IT'S NOT yet clear, and it may not be for some time, exactly which candidates will be nominated by Republicans and Democrats at their conventions this summer. What is becoming clear, thanks to the enablers at the House ethics committee, is that the conventions will once again be a festival of lobbyist-underwritten partying.
It wasn't supposed to be this way. The new ethics law prohibits lobbyists and the entities that employ them from hosting -- read, paying for -- convention parties to "honor" lawmakers. This is a phenomenally cushy perk, in which key members of Congress get to entertain and curry favor with their supporters, at the expense of the lobbyists who want to curry favor with them. Section 305 of the new law provides that during the convention, a member of Congress "may not participate in an event honoring that Member . . . if such event is directly paid for by a registered lobbyist under the Lobbying Disclosure Act of 1995 or a private entity that retains or employs such a registered lobbyist." No parties, you might think?
Think again. The House ethics committee, in its wisdom, issued an interpretation of the new law last month that leaves little of it intact. First, the ethics panel found, the supposed "legislative history" of the law says it is intended to cover only parties honoring a "specific member." Thus, celebrations that honor more than one lawmaker aren't covered. We say "supposed" legislative history because the sole support that the ethics panel cites is a statement inserted in the Congressional Record by Rep. John Conyers (D-Mich.) four days after the legislation was passed. If that's not flexible enough, the ethics panel helpfully noted that the prohibition applies only to parties taking place on the dates the convention is held -- so celebrations in the days leading up to the big event wouldn't count. Moreover, the committee pointed out, the rule applies only to parties "directly paid for" by lobbyists: "The fact that a private organization received some of its funding for an event during a national convention from a lobbyist or private entity that retains lobbyists would not . . . disqualify a member from participating in the organization's event." Hard to imagine a clearer road map for lobbyists interested in getting around the intent of the new law.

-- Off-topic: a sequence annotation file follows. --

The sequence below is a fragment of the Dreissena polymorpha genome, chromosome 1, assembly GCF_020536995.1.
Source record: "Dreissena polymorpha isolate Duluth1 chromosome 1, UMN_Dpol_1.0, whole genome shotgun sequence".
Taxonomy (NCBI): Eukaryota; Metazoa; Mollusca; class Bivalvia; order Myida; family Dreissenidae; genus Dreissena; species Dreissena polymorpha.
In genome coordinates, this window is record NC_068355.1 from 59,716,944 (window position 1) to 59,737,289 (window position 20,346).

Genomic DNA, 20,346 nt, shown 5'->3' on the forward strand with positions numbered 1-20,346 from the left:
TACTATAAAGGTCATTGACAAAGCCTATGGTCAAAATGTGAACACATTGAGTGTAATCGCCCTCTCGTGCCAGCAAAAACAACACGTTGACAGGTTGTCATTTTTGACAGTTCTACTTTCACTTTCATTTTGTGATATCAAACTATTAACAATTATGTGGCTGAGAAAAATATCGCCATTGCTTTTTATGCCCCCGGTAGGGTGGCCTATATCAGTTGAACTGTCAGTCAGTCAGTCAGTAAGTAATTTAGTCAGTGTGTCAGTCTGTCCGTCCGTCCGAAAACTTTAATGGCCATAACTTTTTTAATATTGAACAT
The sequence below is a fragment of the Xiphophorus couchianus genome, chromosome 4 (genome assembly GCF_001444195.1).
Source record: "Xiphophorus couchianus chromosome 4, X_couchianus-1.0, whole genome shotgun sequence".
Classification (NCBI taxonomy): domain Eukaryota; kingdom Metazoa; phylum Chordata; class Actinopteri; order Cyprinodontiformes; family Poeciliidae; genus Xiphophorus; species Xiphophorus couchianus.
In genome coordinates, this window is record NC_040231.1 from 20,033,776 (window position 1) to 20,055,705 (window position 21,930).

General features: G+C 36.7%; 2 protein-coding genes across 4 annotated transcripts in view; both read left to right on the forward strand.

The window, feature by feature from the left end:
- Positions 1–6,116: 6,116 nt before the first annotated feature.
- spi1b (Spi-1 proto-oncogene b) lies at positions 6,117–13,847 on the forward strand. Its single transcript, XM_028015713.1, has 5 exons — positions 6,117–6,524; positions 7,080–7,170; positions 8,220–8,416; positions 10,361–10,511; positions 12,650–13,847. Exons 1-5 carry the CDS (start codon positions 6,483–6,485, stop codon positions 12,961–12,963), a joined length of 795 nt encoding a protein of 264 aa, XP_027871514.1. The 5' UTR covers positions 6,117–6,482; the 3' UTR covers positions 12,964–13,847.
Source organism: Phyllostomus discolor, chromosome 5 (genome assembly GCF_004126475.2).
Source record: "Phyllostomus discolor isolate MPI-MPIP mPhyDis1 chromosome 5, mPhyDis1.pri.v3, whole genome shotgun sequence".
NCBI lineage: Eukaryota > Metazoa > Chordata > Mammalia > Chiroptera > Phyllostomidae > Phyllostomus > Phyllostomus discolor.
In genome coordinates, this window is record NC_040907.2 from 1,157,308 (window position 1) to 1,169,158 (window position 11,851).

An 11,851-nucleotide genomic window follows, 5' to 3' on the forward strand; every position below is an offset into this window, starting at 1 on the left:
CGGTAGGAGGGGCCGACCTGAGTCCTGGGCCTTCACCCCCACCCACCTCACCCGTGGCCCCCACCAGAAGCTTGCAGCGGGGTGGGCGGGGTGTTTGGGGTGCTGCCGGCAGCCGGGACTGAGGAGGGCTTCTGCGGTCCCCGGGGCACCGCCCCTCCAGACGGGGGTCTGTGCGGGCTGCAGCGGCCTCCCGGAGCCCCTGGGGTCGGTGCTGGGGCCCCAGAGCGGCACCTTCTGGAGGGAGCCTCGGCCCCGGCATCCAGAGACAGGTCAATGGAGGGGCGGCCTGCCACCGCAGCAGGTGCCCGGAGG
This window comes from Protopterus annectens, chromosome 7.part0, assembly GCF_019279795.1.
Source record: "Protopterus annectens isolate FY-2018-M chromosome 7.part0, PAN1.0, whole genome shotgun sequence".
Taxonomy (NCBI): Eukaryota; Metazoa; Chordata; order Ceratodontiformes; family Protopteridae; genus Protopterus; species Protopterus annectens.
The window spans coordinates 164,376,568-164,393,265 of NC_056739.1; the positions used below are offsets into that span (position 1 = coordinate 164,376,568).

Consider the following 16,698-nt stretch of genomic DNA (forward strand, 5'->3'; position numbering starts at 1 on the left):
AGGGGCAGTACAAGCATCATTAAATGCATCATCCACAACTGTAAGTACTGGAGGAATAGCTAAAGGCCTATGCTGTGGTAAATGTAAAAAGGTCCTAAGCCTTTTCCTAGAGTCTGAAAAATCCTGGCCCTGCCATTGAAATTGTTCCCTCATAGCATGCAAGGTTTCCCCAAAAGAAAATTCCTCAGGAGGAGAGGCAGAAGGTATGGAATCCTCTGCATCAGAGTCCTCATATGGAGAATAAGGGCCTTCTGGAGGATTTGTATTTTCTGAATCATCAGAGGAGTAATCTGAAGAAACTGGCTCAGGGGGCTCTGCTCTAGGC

The Senate ethics committee has yet to issue its own interpretation of the provision; we hope that it takes an approach more in keeping with the spirit of the law. And we hope that the House panel will reassess. If members need a refresher course on the statute, they might take a look at the back-patting press release issued by Speaker Nancy Pelosi (D-Calif.) that congratulates the 110th Congress for ending "lavish convention parties," explaining that the new law "prohibits Members of Congress from attending national political convention parties held in their honor and paid for by lobbyists or their clients."